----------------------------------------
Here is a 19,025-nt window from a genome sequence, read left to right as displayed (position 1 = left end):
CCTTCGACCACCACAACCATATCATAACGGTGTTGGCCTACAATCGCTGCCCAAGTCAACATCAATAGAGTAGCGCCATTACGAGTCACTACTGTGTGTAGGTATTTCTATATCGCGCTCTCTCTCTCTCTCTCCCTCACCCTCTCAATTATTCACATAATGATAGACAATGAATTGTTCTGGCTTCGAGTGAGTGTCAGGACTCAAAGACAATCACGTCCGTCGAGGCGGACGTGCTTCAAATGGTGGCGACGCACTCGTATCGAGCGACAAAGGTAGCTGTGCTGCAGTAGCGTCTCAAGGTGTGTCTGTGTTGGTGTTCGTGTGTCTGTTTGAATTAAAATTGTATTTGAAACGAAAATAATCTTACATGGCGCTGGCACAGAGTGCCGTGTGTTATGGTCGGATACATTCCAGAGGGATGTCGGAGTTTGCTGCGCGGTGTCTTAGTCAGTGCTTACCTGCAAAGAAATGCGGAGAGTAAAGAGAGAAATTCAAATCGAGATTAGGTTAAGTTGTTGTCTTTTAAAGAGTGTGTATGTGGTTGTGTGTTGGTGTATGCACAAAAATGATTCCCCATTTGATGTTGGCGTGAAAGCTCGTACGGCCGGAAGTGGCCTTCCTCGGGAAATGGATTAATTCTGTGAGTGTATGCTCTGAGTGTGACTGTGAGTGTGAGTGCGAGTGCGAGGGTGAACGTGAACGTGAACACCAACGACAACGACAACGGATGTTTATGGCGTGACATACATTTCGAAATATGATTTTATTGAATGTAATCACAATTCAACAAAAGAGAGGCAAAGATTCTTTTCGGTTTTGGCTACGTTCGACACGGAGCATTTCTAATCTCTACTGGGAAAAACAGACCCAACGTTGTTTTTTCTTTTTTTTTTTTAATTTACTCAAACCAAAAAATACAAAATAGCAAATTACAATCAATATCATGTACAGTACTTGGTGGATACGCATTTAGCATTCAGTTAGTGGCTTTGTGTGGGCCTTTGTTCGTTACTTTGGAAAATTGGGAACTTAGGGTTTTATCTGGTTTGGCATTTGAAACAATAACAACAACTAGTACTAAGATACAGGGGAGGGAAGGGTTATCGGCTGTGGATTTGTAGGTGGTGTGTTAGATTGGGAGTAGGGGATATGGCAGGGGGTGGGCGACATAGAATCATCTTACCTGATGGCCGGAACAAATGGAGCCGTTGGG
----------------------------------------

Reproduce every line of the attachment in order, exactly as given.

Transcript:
Here is a 19,025-nt window from a genome sequence, read left to right as displayed (position 1 = left end):
CCTTCGACCACCACAACCATATCATAACGGTGTTGGCCTACAATCGCTGCCCAAGTCAACATCAATAGAGTAGCGCCATTACGAGTCACTACTGTGTGTAGGTATTTCTATATCGCGCTCTCTCTCTCTCTCTCCCTCACCCTCTCAATTATTCACATAATGATAGACAATGAATTGTTCTGGCTTCGAGTGAGTGTCAGGACTCAAAGACAATCACGTCCGTCGAGGCGGACGTGCTTCAAATGGTGGCGACGCACTCGTATCGAGCGACAAAGGTAGCTGTGCTGCAGTAGCGTCTCAAGGTGTGTCTGTGTTGGTGTTCGTGTGTCTGTTTGAATTAAAATTGTATTTGAAACGAAAATAATCTTACATGGCGCTGGCACAGAGTGCCGTGTGTTATGGTCGGATACATTCCAGAGGGATGTCGGAGTTTGCTGCGCGGTGTCTTAGTCAGTGCTTACCTGCAAAGAAATGCGGAGAGTAAAGAGAGAAATTCAAATCGAGATTAGGTTAAGTTGTTGTCTTTTAAAGAGTGTGTATGTGGTTGTGTGTTGGTGTATGCACAAAAATGATTCCCCATTTGATGTTGGCGTGAAAGCTCGTACGGCCGGAAGTGGCCTTCCTCGGGAAATGGATTAATTCTGTGAGTGTATGCTCTGAGTGTGACTGTGAGTGTGAGTGCGAGTGCGAGGGTGAACGTGAACGTGAACACCAACGACAACGACAACGGATGTTTATGGCGTGACATACATTTCGAAATATGATTTTATTGAATGTAATCACAATTCAACAAAAGAGAGGCAAAGATTCTTTTCGGTTTTGGCTACGTTCGACACGGAGCATTTCTAATCTCTACTGGGAAAAACAGACCCAACGTTGTTTTTTCTTTTTTTTTTTTAATTTACTCAAACCAAAAAATACAAAATAGCAAATTACAATCAATATCATGTACAGTACTTGGTGGATACGCATTTAGCATTCAGTTAGTGGCTTTGTGTGGGCCTTTGTTCGTTACTTTGGAAAATTGGGAACTTAGGGTTTTATCTGGTTTGGCATTTGAAACAATAACAACAACTAGTACTAAGATACAGGGGAGGGAAGGGTTATCGGCTGTGGATTTGTAGGTGGTGTGTTAGATTGGGAGTAGGGGATATGGCAGGGGGTGGGCGACATAGAATCATCTTACCTGATGGCCGGAACAAATGGAGCCGTTGGG